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ABSTRACT: High rates of comorbidity and overlapping diagnostic criteria between pediatric bipolar disorder (BD) and attention-deficit/hyperactivity disorder (ADHD) contribute to diagnostic and treatment confusion. To advance what is known about both disorders, we compared effect of emotional stimuli on response control in children with primary BD, primary ADHD and typically developing controls (TDC). Participants included 7-17 year olds with either "narrow-phenotype" pediatric BD (n = 25), ADHD (n = 25) or TDC (n = 25). Groups were matched on participant age and FSIQ. The effect of emotional stimuli on response control was assessed using the Cambridge Neuropsychological Test Automated Battery Affective Go/No-Go task (CANTAB AGN). We found a group by target valence interaction on commission errors [F(2,71) = 5.34, p < 0.01, ƞ p (2) = 0.13] whereby ADHD, but not TDC participants, made more errors on negative than positive words [t(24) = -2.58, p < 0.05, r = 0.47]. In contrast, there was a nonsignificant trend for BD participants to make fewer errors on negative versus positive words compared to ADHD and TDC participants. Between-subjects effects showed that ADHD participants made more errors than TDC, but not BD participants. Our main finding advances what is known about the effect of emotional stimuli on response control in children with ADHD. Our results suggesting a positive affective processing bias in children with ADHD compliment emerging literature show that difficulties with emotional processing and regulation may be core features of ADHD. Further, given the observed pattern of results in children with ADHD compared to BD children, our behavioral results suggest the importance of examining differences in the brain-behavior mechanisms involved in affective processing in children with ADHD compared to BD children.European Child & Adolescent Psychiatry 02/2015; DOI:10.1007/s00787-015-0686-4 · 3.70 Impact Factor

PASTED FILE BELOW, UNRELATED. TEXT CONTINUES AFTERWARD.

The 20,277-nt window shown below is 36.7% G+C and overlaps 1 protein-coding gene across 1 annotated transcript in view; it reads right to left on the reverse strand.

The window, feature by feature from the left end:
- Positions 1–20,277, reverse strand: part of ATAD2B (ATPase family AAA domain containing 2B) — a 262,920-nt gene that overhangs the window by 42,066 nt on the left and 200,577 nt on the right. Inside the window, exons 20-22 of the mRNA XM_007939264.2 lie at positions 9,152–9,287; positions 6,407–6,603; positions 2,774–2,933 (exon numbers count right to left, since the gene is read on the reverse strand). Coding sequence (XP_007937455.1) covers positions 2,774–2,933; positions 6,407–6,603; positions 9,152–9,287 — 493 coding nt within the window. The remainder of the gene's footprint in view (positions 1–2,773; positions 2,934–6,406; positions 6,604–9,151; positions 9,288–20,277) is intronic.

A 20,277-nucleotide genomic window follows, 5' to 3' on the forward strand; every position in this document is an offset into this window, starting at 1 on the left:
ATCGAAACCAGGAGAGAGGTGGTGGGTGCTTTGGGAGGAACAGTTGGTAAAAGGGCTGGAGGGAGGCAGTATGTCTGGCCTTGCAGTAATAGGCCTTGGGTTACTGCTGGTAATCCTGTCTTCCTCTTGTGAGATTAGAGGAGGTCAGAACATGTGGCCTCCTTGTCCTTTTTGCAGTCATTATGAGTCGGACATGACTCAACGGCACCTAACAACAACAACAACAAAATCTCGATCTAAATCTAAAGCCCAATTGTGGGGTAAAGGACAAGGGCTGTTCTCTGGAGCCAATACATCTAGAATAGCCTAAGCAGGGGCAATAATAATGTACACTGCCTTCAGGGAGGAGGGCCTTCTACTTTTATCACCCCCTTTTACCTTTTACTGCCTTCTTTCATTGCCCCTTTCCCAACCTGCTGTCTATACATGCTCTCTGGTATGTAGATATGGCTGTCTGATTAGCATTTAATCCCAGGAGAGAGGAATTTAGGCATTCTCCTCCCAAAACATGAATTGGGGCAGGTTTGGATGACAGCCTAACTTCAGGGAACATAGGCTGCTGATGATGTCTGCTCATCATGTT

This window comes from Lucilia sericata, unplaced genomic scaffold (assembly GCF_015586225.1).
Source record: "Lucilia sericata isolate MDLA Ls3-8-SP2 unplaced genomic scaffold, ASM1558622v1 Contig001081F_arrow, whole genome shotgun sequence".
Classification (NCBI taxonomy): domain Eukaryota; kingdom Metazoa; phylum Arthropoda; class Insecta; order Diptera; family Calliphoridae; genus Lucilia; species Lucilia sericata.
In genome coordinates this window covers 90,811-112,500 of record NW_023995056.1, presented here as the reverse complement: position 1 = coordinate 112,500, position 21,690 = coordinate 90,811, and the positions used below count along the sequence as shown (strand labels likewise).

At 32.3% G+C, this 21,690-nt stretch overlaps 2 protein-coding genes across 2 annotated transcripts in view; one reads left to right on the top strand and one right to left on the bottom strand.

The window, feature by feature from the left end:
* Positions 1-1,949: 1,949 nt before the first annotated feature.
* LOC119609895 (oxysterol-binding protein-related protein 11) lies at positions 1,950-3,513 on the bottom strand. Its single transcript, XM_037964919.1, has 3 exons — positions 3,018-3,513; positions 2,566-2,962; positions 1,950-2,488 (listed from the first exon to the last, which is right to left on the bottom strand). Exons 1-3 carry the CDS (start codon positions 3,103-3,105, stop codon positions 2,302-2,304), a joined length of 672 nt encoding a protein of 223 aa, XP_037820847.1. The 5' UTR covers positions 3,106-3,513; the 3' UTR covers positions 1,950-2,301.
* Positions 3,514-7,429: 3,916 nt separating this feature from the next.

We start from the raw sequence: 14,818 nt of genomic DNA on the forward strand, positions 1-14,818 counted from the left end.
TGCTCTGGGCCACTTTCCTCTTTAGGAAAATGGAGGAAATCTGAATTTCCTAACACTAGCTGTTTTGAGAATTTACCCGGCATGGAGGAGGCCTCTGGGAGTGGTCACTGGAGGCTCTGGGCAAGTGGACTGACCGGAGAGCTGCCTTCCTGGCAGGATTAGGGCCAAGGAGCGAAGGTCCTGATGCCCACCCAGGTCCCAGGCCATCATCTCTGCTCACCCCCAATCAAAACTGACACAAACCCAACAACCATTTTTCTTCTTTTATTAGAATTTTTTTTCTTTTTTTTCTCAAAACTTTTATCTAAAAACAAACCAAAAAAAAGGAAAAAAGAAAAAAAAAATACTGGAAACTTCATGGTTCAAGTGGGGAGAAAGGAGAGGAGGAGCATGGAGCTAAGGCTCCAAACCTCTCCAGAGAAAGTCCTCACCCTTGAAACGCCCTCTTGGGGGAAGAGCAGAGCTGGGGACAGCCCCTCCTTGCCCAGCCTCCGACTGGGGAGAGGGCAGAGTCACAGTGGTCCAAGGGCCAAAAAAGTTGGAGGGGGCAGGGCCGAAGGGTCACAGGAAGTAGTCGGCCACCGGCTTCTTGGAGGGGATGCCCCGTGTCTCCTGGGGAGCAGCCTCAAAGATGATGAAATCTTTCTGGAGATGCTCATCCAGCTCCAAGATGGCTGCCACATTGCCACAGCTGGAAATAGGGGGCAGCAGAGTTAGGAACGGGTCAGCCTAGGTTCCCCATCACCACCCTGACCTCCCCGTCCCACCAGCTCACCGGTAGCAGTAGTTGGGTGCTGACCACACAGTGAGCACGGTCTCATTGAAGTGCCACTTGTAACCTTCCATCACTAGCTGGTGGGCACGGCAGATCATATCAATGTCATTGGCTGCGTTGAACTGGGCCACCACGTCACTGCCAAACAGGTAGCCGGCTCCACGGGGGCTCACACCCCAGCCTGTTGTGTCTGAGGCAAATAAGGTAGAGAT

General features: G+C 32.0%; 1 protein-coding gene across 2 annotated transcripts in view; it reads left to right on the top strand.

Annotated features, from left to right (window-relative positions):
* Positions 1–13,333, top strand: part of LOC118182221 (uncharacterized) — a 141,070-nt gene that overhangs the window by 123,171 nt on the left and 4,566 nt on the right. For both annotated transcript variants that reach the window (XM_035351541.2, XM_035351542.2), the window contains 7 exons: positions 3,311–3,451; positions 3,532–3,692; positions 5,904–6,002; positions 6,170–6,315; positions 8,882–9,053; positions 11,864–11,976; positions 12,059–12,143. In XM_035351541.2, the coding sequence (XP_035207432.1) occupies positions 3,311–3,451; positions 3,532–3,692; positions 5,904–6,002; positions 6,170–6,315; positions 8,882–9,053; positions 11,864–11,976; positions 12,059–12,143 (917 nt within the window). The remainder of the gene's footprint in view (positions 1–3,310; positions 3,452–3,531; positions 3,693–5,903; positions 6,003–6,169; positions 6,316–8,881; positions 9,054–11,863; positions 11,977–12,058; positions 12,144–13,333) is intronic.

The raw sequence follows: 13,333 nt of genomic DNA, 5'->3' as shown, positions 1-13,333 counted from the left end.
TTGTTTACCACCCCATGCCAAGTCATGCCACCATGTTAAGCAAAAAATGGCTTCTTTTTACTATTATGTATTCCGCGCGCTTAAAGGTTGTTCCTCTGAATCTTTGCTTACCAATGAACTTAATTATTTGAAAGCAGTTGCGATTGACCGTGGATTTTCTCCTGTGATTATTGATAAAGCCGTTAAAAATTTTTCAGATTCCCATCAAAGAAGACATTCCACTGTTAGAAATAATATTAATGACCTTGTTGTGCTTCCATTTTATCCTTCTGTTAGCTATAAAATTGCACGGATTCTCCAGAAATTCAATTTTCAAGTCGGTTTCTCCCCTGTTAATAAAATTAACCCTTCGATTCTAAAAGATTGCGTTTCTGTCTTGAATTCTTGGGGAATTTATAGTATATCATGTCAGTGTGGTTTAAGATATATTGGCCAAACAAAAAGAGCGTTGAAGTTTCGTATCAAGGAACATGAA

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ABSTRACT: Background Child and adolescent mental health problems are common, associated with wide-ranging functional impairments, and show substantial continuities into adult life. It is therefore important to understand the extent to which the prevalence of mental health problems has changed over time, and to identify reasons behind any trends in mental health.Scope and MethodologyThis review evaluates evidence on whether the population prevalence of child and adolescent mental health problems has changed. The primary focus of the review is on epidemiological cross-cohort comparisons identified by a systematic search of the literature (using the Web of Knowledge database).FindingsClinical diagnosis and treatment of child and adolescent psychiatric disorders increased over recent decades. Epidemiological comparisons of unselected population cohorts using equivalent assessments of mental health have found little evidence of an increased rate of ADHD, but cross-cohort comparisons of rates of ASD are lacking at this time. Findings do suggest substantial secular change in emotional problems and antisocial behaviour in high-income countries, including periods of increase and decrease in symptom prevalence. Evidence from low- and middle-income countries is very limited. Possible explanations for trends in child and adolescent mental health are discussed. The review also addresses how cross-cohort comparisons can provide valuable complementary information on the aetiology of mental illness.Journal of Child Psychology and Psychiatry 12/2014; DOI:10.1111/jcpp.12372 · 5.42 Impact Factor